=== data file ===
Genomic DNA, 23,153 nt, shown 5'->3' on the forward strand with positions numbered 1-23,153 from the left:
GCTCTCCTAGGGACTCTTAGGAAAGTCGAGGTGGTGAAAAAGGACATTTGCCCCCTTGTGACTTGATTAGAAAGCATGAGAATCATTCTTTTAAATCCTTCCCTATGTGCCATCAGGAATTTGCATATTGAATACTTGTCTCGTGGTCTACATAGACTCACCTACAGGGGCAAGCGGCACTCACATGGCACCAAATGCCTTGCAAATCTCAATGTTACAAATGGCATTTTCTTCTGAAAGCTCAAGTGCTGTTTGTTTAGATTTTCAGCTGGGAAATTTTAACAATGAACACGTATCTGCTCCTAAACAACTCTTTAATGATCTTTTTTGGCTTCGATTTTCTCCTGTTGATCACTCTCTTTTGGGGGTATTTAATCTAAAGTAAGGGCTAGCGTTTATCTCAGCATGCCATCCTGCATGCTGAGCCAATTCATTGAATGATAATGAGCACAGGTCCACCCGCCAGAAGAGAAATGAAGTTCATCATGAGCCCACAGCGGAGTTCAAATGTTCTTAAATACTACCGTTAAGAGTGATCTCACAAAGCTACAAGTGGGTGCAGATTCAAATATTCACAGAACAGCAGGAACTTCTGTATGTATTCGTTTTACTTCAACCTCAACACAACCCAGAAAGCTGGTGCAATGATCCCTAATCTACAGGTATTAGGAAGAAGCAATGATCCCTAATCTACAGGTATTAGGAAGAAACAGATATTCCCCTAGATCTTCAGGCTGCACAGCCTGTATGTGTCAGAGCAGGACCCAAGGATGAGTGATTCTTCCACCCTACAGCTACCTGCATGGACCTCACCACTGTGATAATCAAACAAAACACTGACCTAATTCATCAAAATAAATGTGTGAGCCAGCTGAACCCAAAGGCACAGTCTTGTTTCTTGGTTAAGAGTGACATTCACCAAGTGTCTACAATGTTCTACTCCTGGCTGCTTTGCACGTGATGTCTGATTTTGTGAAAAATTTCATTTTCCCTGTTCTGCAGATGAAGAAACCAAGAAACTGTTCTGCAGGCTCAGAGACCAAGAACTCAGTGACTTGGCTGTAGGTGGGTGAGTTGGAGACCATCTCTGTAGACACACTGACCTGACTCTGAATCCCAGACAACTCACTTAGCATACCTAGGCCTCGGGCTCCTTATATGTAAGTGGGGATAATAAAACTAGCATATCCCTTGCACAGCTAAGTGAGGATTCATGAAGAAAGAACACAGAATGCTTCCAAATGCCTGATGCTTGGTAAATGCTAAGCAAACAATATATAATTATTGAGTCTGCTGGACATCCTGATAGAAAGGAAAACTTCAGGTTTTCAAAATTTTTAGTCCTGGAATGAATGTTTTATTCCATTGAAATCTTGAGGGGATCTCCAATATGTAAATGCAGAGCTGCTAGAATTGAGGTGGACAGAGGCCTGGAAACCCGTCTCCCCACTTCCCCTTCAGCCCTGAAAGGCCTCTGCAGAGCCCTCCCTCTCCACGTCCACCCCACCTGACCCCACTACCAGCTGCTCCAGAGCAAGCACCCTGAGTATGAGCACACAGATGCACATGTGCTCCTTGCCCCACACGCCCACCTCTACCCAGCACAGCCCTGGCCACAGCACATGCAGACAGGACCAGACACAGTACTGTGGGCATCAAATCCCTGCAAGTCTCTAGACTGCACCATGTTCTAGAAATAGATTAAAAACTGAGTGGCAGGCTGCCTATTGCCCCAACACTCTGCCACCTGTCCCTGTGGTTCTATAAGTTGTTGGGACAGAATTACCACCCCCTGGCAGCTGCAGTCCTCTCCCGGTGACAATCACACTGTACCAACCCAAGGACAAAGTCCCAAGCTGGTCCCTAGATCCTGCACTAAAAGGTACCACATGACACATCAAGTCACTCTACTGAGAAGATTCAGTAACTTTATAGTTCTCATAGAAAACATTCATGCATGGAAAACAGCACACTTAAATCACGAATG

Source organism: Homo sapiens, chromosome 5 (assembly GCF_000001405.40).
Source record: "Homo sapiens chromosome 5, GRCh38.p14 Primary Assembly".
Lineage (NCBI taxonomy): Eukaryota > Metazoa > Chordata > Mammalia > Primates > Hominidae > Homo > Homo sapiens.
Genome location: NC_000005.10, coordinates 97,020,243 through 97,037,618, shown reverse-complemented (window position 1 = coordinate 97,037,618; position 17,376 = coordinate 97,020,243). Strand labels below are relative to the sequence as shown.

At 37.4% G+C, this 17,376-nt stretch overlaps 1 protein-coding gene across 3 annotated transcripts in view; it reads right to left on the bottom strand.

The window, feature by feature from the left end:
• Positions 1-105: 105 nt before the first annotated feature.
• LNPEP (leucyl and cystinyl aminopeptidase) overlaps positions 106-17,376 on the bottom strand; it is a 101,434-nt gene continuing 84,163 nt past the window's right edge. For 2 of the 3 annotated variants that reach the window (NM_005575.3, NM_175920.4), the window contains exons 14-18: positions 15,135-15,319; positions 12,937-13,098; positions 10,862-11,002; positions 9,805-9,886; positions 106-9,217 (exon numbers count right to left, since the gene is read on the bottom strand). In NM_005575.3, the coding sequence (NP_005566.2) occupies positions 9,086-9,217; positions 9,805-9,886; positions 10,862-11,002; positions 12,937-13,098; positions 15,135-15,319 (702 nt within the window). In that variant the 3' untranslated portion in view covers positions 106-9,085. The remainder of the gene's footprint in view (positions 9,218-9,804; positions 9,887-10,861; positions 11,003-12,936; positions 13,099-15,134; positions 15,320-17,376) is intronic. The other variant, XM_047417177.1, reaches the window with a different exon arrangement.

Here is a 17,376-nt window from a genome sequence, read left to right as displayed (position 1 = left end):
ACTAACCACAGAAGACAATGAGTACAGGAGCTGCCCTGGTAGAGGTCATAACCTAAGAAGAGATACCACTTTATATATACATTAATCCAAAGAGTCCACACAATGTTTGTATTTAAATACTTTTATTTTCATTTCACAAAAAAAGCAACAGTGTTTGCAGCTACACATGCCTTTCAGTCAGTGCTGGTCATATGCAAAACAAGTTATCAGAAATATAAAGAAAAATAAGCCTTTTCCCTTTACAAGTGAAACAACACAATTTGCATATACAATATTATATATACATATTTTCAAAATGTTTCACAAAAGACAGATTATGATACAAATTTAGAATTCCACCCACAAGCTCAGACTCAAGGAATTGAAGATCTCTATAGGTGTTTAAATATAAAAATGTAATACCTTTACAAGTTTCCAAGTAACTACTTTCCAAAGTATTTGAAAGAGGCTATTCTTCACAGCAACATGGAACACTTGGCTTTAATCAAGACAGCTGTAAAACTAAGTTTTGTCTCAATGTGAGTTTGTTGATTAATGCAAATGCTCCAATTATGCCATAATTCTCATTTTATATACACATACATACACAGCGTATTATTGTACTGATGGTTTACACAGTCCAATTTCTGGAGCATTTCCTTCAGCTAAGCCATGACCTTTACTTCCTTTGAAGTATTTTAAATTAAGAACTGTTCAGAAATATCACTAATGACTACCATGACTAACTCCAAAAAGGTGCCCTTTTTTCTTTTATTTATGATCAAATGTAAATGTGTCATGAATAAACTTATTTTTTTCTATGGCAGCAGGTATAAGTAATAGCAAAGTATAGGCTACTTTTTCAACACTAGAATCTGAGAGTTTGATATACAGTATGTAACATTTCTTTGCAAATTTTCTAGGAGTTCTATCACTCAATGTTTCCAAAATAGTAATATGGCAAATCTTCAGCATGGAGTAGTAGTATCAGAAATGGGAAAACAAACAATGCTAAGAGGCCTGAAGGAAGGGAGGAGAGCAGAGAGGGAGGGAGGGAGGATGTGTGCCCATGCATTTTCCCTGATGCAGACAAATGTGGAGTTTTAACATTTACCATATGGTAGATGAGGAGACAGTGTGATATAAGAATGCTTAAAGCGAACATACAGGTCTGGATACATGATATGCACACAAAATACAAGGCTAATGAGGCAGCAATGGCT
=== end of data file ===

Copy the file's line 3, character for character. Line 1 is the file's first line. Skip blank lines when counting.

Source organism: Homo sapiens, chromosome 5 (assembly GCF_000001405.40).